RoseAnn Benson’s latest book, Alexander Campbell and Joseph Smith, examines and compares two of the most prominent restorationist leaders in nineteenth-century America. On this subject, Latter-day Saints are likely most familiar with the conflict between the two men and their movements. Early Latter-day Saint Sidney Rigdon, for instance, was one of several individuals who defected from Campbell’s Disciples of Christ and joined what became The Church of Jesus Christ of Latter-day Saints. And Campbell later published a treatise, “Delusions,” against Joseph Smith and the Book of Mormon. Though these facts are relatively well known among Latter-day Saints, that story is incomplete.
Benson’s book not only places these points of conflict in context but also, especially for Latter-day Saint readers, tells a more complete story of Alexander Campbell and brings insight into Smith’s story by examining his belief systems and work in light of Campbell’s own restorationist movement.
Despite having distinct differences, these individuals had much in common, as the book discusses. Both led religious movements indigenous to America and believed in the need for a restoration of true Christianity. They also both worked on emending scripture and influenced the future religious landscape of America.
Notably, the book was published by Brigham Young University in concert with the Abilene Christian University (a Campbellite institution), reflecting an effort to bring two faiths together to tell history. The book also features two forewords: one written by Thomas H. Olbricht, a Campbellite scholar; and one by Robert L. Millet, a Latter-day Saint scholar.
Comprising about four hundred pages, the book is roughly divided into fourteen chapters. The chapters are organized into an introductory section followed by four other sections. The chapters in the introductory section review the history of early American Christianity and the early lives and influences of both Campbell and Smith. The first section of the main body “explores the meanings of Christian restoration, primitivism, and millennialism and how Campbell’s and Smith’s movements fit or did not fit into these categories” (5). Section 2, “Systems of Belief,” discusses each religious leader’s foundational beliefs by exploring, in part, three documents from Campbell that reveal his theology, Smith’s Articles of Faith, and each leader’s work on emending the Bible.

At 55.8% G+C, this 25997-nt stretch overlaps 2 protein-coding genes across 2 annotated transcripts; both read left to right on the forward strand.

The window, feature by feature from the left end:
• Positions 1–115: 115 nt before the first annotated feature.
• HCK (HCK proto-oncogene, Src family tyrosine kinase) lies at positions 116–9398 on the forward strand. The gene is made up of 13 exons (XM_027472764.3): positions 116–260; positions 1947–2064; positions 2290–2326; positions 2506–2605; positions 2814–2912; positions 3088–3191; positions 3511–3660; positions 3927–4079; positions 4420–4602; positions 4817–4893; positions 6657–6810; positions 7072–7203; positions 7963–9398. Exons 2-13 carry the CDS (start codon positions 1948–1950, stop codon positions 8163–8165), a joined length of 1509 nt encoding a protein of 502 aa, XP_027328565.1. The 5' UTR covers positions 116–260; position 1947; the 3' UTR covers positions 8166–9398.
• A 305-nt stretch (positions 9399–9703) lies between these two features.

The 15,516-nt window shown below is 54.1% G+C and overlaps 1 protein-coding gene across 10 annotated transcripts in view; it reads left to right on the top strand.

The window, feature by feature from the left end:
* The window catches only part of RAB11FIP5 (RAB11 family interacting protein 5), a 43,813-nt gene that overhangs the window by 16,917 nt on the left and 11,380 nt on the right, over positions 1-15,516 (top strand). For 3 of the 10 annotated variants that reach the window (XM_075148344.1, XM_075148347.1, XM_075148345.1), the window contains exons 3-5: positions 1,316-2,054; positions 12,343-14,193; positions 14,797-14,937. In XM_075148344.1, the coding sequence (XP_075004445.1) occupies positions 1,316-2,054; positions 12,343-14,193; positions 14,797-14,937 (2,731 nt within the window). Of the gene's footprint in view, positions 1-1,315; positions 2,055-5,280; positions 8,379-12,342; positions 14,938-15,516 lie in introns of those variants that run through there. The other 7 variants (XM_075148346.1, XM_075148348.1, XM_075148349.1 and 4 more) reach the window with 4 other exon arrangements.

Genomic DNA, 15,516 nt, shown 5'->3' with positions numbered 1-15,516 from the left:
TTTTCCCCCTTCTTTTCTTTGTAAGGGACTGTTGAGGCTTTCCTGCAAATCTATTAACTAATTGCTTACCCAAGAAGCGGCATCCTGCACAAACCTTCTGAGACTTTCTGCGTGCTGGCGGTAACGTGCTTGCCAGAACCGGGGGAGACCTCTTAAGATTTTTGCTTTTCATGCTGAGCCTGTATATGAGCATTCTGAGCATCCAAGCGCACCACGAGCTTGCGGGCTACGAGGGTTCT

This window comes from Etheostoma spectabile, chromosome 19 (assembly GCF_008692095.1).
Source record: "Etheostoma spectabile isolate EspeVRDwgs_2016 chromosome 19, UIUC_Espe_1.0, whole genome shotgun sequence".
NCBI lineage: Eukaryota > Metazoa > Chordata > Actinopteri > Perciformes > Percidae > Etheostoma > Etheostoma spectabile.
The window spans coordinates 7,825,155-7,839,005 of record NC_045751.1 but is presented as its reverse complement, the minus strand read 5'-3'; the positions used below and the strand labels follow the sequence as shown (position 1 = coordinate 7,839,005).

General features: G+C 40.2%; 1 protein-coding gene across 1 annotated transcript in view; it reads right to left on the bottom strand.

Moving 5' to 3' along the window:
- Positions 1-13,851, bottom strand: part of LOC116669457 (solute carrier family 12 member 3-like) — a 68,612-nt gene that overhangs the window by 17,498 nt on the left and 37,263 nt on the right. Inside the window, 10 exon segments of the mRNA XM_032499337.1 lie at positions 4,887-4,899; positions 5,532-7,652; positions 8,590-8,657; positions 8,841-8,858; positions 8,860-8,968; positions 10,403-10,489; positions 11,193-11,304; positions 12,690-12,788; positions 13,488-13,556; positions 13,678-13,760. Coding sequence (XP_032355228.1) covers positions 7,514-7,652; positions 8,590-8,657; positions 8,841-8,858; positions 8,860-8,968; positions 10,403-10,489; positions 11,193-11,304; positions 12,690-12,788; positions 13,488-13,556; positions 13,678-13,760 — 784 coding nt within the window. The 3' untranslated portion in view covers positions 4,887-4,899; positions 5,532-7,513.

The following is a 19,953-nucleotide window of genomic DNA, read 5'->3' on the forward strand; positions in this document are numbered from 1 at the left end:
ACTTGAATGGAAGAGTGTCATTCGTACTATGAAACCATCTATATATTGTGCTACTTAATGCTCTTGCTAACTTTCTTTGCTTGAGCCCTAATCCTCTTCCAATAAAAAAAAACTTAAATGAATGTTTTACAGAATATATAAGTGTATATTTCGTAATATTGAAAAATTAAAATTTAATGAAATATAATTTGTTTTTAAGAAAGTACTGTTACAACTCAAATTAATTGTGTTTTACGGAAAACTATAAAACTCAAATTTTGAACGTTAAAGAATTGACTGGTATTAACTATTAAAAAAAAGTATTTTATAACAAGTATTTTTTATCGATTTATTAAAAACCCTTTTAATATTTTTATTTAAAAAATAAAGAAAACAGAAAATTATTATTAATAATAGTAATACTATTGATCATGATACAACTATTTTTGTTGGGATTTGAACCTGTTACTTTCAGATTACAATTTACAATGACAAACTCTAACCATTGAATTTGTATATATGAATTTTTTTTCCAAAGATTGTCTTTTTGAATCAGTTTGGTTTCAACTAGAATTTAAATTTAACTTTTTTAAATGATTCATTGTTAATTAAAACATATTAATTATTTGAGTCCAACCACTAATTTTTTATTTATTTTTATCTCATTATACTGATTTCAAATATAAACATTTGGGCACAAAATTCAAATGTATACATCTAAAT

The third section reviews instances of conflict between Smith and Campbell, and the final section discusses Campbell’s and Smith’s “distinctive contributions to restorationism” (6). Finally, two appendixes present, respectively, the full text of “Delusions” and the constitution of the Mahoning Baptist Association, for which Sidney Rigdon was an early leader, before he left the Campbellite faith.
The book’s contextualization of the Latter-day Saint faith as an American restorationaist movement, its analysis of primary documents, and its balanced discussion of both history and theology make the book a valuable scholarly contribution to early American religious history. Though the book has a Latter-day Saint leaning, as pointed out by Olbricht (xiii), the work is laudable for bringing two traditions together and aiming to examine both fairly. With this effort, writes Olbricht, Benson’s work “will be a prolegomenon to any future study on the subject at hand” (xiii).